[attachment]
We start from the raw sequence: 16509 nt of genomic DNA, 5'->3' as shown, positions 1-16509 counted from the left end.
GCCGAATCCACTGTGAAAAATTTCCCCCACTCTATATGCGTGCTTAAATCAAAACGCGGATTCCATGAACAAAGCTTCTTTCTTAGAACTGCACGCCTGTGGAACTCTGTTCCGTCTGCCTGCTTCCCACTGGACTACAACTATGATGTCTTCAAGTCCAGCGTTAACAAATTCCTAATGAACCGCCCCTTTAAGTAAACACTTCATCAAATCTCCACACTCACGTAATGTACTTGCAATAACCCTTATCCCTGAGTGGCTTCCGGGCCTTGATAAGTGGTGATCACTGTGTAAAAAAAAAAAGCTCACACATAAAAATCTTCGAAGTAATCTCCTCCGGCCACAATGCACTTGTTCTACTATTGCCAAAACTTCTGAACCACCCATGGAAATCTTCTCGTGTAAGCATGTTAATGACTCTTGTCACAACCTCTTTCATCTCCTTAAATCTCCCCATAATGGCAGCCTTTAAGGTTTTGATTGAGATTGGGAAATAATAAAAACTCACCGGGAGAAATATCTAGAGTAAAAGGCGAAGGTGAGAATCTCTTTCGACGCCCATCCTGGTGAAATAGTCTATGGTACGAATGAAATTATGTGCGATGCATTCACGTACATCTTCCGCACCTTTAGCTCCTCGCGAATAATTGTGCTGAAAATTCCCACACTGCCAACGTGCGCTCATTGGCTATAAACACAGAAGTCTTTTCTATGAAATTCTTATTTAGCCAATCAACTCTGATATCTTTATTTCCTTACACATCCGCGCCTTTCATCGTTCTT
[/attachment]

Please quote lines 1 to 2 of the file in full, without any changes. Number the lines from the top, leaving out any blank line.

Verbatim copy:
We start from the raw sequence: 16509 nt of genomic DNA, 5'->3' as shown, positions 1-16509 counted from the left end.
GCCGAATCCACTGTGAAAAATTTCCCCCACTCTATATGCGTGCTTAAATCAAAACGCGGATTCCATGAACAAAGCTTCTTTCTTAGAACTGCACGCCTGTGGAACTCTGTTCCGTCTGCCTGCTTCCCACTGGACTACAACTATGATGTCTTCAAGTCCAGCGTTAACAAATTCCTAATGAACCGCCCCTTTAAGTAAACACTTCATCAAATCTCCACACTCACGTAATGTACTTGCAATAACCCTTATCCCTGAGTGGCTTCCGGGCCTTGATAAGTGGTGATCACTGTGTAAAAAAAAAAAGCTCACACATAAAAATCTTCGAAGTAATCTCCTCCGGCCACAATGCACTTGTTCTACTATTGCCAAAACTTCTGAACCACCCATGGAAATCTTCTCGTGTAAGCATGTTAATGACTCTTGTCACAACCTCTTTCATCTCCTTAAATCTCCCCATAATGGCAGCCTTTAAGGTTTTGATTGAGATTGGGAAATAATAAAAACTCACCGGGAGAAATATCTAGAGTAAAAGGCGAAGGTGAGAATCTCTTTCGACGCCCATCCTGGTGAAATAGTCTATGGTACGAATGAAATTATGTGCGATGCATTCACGTACATCTTCCGCACCTTTAGCTCCTCGCGAATAATTGTGCTGAAAATTCCCACACTGCCAACGTGCGCTCATTGGCTATAAACACAGAAGTCTTTTCTATGAAATTCTTATTTAGCCAATCAACTCTGATATCTTTATTTCCTTACACATCCGCGCCTTTCATCGTTCTT